Getting kids to clean their plates by jazzing up frozen vegetables

A recent study found that teens will eat more vegetables if spices are added. (WTOP/Kristi King)
Want kids to eat more vegetables? Try spicing them up.

Christopher D’Adamo, PhD, Director of the Center for Integrative Medicine at the University of Maryland School of Medicine, said a recent study at a local high school found that teenagers just needed a little something added to them.

“We found that by simply adding spices and herbs to the vegetables in the National School Lunch Program offerings at Cristo Rey Jesuit [High School in Baltimore, Maryland], we were able to increase vegetable intake in a demographic that has been very challenging to do so,” said D’Adamo said.

On days when veggies were sprinkled with spices, teenagers ate 18.2% more compared to days when vegetables only were prepared with salt and oil.

D’Adamo believes you can achieve the same results at home.

“We did a whole bunch of sensory testing with flavor and aroma and sight and so on, and came up with some recipes,” D’Adamo said.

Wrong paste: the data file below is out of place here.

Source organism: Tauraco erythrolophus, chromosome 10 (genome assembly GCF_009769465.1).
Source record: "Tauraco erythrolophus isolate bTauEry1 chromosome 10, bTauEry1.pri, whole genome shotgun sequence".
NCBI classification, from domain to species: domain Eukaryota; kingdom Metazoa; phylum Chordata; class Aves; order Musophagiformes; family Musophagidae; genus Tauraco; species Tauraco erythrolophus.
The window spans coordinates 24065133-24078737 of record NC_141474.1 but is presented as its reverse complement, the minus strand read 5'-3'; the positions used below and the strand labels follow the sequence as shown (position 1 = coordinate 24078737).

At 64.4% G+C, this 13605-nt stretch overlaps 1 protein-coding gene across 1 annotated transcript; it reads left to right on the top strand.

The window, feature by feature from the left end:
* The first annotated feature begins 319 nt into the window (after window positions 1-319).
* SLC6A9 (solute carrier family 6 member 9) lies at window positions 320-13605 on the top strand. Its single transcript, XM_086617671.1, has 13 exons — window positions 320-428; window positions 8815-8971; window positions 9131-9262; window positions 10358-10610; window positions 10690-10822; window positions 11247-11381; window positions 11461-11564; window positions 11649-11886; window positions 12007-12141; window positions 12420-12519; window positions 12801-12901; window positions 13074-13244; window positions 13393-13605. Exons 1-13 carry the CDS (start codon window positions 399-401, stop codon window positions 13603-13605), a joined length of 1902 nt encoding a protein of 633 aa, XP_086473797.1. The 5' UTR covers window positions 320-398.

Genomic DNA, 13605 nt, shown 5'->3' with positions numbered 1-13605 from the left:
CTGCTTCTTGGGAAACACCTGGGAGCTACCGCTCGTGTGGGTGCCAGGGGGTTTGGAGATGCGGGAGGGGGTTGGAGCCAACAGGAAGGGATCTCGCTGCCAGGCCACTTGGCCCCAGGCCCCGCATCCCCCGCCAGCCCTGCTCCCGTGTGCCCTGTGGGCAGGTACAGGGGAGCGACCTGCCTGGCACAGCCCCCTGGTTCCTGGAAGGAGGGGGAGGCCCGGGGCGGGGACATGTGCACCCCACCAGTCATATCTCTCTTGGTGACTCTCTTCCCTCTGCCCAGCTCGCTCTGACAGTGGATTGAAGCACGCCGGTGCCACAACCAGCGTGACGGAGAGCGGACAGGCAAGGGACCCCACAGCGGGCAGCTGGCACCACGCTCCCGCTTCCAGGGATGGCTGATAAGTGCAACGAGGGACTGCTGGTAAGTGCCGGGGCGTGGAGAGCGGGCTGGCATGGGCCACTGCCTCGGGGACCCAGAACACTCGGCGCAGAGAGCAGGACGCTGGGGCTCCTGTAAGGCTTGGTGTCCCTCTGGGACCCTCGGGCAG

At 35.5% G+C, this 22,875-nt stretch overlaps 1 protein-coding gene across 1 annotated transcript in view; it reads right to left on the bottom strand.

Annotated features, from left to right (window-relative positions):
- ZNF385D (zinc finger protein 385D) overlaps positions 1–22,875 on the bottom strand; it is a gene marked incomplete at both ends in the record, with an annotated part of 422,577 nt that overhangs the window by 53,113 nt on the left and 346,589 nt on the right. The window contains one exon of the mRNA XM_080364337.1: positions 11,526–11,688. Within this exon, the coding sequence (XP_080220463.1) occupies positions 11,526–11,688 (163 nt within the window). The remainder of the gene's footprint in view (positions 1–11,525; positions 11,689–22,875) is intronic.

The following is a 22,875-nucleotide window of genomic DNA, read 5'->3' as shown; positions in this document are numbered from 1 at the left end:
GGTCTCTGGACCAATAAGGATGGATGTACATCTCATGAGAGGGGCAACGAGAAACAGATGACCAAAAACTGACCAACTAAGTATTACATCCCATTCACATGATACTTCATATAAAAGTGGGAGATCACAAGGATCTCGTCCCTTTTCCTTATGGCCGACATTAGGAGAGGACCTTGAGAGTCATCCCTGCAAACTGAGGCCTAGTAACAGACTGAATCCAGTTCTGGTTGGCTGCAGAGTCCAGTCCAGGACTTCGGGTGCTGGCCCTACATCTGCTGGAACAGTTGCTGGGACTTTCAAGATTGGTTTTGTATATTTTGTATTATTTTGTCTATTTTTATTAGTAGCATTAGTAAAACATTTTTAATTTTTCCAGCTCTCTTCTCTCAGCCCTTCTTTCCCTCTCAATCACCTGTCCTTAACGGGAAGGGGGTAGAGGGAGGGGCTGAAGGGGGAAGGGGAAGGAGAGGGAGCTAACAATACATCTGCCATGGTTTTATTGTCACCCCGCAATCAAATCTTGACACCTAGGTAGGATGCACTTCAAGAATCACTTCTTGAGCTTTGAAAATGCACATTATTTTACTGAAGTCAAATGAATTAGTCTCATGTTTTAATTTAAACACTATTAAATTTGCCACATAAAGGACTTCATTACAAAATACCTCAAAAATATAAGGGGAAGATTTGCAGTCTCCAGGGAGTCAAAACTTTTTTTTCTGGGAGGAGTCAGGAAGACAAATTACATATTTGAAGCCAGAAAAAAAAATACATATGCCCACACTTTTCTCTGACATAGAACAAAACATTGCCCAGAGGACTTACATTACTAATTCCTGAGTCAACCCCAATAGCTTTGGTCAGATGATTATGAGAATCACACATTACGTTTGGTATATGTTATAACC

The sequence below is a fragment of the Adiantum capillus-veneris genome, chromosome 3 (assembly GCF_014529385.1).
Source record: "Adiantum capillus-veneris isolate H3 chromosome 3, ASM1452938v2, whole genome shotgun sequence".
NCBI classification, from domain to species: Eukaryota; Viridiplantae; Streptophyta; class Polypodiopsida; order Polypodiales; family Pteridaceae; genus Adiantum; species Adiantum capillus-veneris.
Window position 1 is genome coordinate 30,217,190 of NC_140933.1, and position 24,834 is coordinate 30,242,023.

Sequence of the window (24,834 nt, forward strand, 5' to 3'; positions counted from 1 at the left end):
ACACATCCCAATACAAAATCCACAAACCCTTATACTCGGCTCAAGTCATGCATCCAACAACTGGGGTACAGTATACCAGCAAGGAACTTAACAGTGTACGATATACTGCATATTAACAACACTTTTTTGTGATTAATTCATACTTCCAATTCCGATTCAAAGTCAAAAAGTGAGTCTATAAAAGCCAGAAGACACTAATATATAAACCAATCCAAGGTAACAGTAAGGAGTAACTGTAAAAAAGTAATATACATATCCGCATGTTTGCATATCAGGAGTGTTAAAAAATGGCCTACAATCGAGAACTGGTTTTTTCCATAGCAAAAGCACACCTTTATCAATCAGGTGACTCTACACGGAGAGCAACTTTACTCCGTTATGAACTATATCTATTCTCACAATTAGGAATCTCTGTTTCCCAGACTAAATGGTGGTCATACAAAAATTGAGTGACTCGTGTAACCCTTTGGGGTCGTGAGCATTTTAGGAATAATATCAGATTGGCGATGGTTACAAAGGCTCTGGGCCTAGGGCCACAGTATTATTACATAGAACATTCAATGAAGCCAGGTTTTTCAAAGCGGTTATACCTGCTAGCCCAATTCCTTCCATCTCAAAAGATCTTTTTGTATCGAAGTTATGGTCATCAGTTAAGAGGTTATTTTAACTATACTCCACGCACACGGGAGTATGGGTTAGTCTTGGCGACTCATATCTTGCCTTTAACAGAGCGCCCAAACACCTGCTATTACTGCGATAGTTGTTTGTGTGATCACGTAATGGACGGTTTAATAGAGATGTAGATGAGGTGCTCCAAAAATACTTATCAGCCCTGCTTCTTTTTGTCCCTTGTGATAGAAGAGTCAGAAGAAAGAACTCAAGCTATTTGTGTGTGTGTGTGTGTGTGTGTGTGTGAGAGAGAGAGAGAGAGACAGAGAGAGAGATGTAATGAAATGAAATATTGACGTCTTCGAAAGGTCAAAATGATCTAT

The spices and herbs were added to vegetables such as carrots, cauliflower, broccoli and green beans.

“We used readily-available spices and herbs in this study — things like black pepper, red pepper, ginger, cinnamon. Dill was a popular one,” he said.

Frozen vegetables used in the study were steamed or sautéed also with ingredients such as onion and garlic powders.

“More people have access to frozen vegetables than they would fresh in a lot of the underserved communities where we work,” he said.

According to the study, Black teens living in economically-underserved urban areas eat vegetables at levels far below recommendations. A goal of the study was to try to figure out how to change that.

D’Adamo is optimistic about the study’s findings because of the potential for broad public health impact.

The study was done on behalf of the National school lunch program that serves 30 million students each school day. That’s about five billion meals per year with a $13 billion annual budget.

“It’s been noted that vegetables have been getting thrown away in many instances,” D’Adamo said. “And we’re helping the vegetables get consumed as opposed to getting thrown away so we’re very excited.”

While D’Adamo said getting kids to eat more vegetables could play a small but significant role in helping to prevent obesity and other diet-related health conditions, he notes that spices and herbs have been shown to help adults improve their diets too.

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Kristi King

Kristi King is a veteran reporter who has been working in the WTOP newsroom since 1990. She covers everything from breaking news to consumer concerns and the latest medical developments.

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